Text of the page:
Each topic contains a discussion of issues and goals, and describes how the City and its partners will go about accomplishing these goals.

Our Situation

Public Safety Services

Public safety agencies include the Fire Department, Police Department, and emergency management services.

Fire. The Oklahoma City Fire Department’s 1,000 employees provide a wide array of services that include fire prevention, fire suppression, rescue, code enforcement, arson investigation and public education. Increased travel times and call volume are taxing staff and equipment resources. To address these issues,  the Fire Station Location Study (2006), a planning guide for the future needs for fire service in Oklahoma City, recommended relocating several existing fire stations and redeploying resources to improve response times. The report also proposed five new fire station locations. Covering the fire protection needs of Oklahoma City’s large areas requires maximum efficiency. In some cases, the Fire Department is being called on to address issues such as code enforcement, diverting resources from emergencies.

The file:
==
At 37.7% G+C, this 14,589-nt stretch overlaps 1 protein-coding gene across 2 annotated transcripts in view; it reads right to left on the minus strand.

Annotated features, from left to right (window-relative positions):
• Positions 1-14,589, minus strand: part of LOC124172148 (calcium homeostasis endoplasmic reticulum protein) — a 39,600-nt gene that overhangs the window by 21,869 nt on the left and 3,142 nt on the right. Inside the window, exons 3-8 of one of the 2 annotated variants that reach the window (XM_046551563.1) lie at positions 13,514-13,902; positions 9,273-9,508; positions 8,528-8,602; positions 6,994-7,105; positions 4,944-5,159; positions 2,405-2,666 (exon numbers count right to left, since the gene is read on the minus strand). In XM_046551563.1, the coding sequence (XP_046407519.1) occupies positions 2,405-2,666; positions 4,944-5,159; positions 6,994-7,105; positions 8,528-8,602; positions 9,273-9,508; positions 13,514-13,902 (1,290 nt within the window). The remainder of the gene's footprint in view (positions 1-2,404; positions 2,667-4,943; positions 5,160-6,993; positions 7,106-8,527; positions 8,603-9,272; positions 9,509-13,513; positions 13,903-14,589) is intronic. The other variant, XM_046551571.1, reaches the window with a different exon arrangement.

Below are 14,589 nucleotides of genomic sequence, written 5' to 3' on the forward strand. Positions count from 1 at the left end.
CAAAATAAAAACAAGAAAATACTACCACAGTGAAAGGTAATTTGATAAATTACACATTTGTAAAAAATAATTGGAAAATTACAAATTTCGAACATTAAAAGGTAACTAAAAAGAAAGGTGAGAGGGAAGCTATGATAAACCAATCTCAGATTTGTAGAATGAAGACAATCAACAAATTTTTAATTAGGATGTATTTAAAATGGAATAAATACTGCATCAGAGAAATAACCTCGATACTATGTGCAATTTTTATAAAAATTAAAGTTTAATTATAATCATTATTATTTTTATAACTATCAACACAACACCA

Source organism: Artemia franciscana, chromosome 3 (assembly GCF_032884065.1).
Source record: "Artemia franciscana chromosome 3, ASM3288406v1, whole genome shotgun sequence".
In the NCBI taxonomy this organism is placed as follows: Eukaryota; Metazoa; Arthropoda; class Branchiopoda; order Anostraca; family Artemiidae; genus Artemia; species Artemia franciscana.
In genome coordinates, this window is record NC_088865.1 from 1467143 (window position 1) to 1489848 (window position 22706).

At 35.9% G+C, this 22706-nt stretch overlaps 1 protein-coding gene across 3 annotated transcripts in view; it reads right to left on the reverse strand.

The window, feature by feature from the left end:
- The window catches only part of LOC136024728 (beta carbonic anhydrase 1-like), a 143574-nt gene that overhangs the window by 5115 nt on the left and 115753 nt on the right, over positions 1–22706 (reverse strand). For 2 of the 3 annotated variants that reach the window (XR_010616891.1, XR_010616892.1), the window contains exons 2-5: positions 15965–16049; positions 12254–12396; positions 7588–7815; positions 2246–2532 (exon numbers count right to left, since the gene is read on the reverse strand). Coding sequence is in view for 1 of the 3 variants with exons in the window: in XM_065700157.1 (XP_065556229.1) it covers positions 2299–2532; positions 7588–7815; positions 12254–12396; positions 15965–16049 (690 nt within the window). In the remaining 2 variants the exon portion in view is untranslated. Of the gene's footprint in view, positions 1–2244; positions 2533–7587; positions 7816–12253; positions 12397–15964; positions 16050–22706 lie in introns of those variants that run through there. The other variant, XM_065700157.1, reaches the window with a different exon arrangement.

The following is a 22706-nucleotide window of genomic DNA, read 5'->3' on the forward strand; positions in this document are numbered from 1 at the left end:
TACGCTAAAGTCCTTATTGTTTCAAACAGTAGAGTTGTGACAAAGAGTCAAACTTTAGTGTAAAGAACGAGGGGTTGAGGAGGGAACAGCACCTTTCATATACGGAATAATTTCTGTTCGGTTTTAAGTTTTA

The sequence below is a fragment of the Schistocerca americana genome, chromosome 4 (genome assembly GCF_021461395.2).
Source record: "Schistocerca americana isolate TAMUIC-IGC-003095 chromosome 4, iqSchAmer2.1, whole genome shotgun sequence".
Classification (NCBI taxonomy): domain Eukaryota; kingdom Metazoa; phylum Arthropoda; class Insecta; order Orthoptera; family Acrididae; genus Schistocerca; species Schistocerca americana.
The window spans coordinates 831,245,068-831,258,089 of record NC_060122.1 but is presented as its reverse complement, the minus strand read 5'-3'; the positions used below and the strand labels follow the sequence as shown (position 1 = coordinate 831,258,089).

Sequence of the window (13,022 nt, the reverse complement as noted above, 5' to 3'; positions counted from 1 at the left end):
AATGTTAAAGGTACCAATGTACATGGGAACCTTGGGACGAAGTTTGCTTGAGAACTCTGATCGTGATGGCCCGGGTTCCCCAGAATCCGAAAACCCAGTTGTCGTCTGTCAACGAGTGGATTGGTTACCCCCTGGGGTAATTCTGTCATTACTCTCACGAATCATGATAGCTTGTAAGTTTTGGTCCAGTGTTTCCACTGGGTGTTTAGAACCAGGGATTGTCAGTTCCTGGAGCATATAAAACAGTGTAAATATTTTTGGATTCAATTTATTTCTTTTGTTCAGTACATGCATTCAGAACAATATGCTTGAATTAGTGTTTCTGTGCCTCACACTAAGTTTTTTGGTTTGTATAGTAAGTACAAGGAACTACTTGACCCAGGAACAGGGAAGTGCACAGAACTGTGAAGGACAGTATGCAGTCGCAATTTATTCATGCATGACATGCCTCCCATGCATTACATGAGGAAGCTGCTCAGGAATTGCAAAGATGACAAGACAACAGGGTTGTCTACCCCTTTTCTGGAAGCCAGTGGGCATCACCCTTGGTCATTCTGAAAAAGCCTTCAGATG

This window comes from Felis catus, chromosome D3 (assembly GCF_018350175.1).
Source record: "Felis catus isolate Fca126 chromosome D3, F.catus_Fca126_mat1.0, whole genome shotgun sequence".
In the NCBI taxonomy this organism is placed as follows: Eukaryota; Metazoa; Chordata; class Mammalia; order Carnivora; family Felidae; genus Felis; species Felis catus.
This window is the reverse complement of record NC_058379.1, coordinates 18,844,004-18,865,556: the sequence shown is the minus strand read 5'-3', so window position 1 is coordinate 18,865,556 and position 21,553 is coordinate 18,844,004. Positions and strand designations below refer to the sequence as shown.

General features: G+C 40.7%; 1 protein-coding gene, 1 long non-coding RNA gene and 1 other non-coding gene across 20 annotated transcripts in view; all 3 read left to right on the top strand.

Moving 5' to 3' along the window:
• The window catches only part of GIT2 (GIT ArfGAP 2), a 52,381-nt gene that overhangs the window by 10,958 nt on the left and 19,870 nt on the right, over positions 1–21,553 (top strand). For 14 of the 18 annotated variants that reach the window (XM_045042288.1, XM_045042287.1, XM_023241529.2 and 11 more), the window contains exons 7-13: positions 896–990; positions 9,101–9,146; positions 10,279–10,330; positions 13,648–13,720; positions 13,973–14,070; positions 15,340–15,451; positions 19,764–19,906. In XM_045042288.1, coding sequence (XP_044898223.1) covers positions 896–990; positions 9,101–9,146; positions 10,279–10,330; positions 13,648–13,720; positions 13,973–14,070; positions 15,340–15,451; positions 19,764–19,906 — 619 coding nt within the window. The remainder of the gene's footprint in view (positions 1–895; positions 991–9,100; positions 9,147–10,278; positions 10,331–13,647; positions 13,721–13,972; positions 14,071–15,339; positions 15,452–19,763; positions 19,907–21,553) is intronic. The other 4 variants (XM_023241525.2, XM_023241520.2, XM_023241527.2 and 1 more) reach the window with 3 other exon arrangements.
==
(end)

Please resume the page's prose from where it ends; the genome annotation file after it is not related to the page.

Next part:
Specific fire protection challenges present themselves in  the city’s various environments. In urban settings, abandoned structures pose a fire risk, since they can attract vandalism, often use materials that create hazards, and lack maintenance. In suburban areas, development design and building practices, such as shorter block length and residential sprinklers, can increase efficiency and quality of fire protection services. However, some developers do not employ these practices, citing added cost of infrastructure and equipment. Low water pressure at the urban/rural interface makes it more difficult to manage potential wildfires, posing a threat to property and public safety. Very low-density rural areas are extremely difficult to serve.